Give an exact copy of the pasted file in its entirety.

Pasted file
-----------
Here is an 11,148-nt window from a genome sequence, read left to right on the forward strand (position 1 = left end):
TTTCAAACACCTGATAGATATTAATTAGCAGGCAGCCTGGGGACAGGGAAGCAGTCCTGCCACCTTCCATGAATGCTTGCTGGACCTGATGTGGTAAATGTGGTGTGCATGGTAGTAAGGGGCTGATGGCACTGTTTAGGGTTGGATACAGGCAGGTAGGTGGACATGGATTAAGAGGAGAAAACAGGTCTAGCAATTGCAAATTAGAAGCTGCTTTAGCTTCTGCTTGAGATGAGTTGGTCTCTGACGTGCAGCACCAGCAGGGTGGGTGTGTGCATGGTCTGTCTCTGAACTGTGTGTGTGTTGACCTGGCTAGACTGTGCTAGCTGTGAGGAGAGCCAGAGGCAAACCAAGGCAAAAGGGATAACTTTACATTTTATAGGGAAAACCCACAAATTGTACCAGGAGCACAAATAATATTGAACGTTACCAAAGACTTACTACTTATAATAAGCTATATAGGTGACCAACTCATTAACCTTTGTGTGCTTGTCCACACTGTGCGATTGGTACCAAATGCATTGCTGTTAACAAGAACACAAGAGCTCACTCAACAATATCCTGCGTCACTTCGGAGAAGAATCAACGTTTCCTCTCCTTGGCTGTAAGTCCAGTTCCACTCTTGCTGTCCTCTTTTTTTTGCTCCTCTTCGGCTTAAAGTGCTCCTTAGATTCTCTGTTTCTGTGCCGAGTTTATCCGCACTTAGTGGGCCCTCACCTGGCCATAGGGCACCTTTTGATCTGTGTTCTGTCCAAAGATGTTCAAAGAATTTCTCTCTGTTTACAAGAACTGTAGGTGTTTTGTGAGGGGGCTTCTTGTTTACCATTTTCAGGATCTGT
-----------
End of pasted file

Here is an 11,148-nt window from a genome sequence, read left to right on the forward strand (position 1 = left end):
TTTCAAACACCTGATAGATATTAATTAGCAGGCAGCCTGGGGACAGGGAAGCAGTCCTGCCACCTTCCATGAATGCTTGCTGGACCTGATGTGGTAAATGTGGTGTGCATGGTAGTAAGGGGCTGATGGCACTGTTTAGGGTTGGATACAGGCAGGTAGGTGGACATGGATTAAGAGGAGAAAACAGGTCTAGCAATTGCAAATTAGAAGCTGCTTTAGCTTCTGCTTGAGATGAGTTGGTCTCTGACGTGCAGCACCAGCAGGGTGGGTGTGTGCATGGTCTGTCTCTGAACTGTGTGTGTGTTGACCTGGCTAGACTGTGCTAGCTGTGAGGAGAGCCAGAGGCAAACCAAGGCAAAAGGGATAACTTTACATTTTATAGGGAAAACCCACAAATTGTACCAGGAGCACAAATAATATTGAACGTTACCAAAGACTTACTACTTATAATAAGCTATATAGGTGACCAACTCATTAACCTTTGTGTGCTTGTCCACACTGTGCGATTGGTACCAAATGCATTGCTGTTAACAAGAACACAAGAGCTCACTCAACAATATCCTGCGTCACTTCGGAGAAGAATCAACGTTTCCTCTCCTTGGCTGTAAGTCCAGTTCCACTCTTGCTGTCCTCTTTTTTTTGCTCCTCTTCGGCTTAAAGTGCTCCTTAGATTCTCTGTTTCTGTGCCGAGTTTATCCGCACTTAGTGGGCCCTCACCTGGCCATAGGGCACCTTTTGATCTGTGTTCTGTCCAAAGATGTTCAAAGAATTTCTCTCTGTTTACAAGAACTGTAGGTGTTTTGTGAGGGGGCTTCTTGTTTACCATTTTCAGGATCTGT